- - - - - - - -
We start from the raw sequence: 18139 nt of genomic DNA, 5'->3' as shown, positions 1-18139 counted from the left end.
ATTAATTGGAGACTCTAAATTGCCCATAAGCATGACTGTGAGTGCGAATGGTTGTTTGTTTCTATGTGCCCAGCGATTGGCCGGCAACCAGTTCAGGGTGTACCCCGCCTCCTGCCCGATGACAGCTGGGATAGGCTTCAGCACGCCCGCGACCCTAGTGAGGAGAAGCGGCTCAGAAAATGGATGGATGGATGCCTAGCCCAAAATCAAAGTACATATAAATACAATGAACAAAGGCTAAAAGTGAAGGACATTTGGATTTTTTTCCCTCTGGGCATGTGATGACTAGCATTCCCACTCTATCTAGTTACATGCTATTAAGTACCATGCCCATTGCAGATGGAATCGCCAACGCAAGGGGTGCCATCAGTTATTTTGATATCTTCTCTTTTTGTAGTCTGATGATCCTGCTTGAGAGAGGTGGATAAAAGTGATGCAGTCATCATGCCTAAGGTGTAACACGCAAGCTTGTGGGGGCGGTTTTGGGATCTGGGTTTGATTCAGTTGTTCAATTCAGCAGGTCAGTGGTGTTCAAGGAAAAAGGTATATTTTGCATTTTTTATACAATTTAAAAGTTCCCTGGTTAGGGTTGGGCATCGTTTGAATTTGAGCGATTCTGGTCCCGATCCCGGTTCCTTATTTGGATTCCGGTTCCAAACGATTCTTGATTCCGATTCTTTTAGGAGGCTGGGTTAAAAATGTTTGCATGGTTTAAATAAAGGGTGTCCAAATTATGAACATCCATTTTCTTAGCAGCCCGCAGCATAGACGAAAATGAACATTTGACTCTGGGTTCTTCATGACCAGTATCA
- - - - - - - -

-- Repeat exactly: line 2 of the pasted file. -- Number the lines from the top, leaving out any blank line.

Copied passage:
ATTAATTGGAGACTCTAAATTGCCCATAAGCATGACTGTGAGTGCGAATGGTTGTTTGTTTCTATGTGCCCAGCGATTGGCCGGCAACCAGTTCAGGGTGTACCCCGCCTCCTGCCCGATGACAGCTGGGATAGGCTTCAGCACGCCCGCGACCCTAGTGAGGAGAAGCGGCTCAGAAAATGGATGGATGGATGCCTAGCCCAAAATCAAAGTACATATAAATACAATGAACAAAGGCTAAAAGTGAAGGACATTTGGATTTTTTTCCCTCTGGGCATGTGATGACTAGCATTCCCACTCTATCTAGTTACATGCTATTAAGTACCATGCCCATTGCAGATGGAATCGCCAACGCAAGGGGTGCCATCAGTTATTTTGATATCTTCTCTTTTTGTAGTCTGATGATCCTGCTTGAGAGAGGTGGATAAAAGTGATGCAGTCATCATGCCTAAGGTGTAACACGCAAGCTTGTGGGGGCGGTTTTGGGATCTGGGTTTGATTCAGTTGTTCAATTCAGCAGGTCAGTGGTGTTCAAGGAAAAAGGTATATTTTGCATTTTTTATACAATTTAAAAGTTCCCTGGTTAGGGTTGGGCATCGTTTGAATTTGAGCGATTCTGGTCCCGATCCCGGTTCCTTATTTGGATTCCGGTTCCAAACGATTCTTGATTCCGATTCTTTTAGGAGGCTGGGTTAAAAATGTTTGCATGGTTTAAATAAAGGGTGTCCAAATTATGAACATCCATTTTCTTAGCAGCCCGCAGCATAGACGAAAATGAACATTTGACTCTGGGTTCTTCATGACCAGTATCA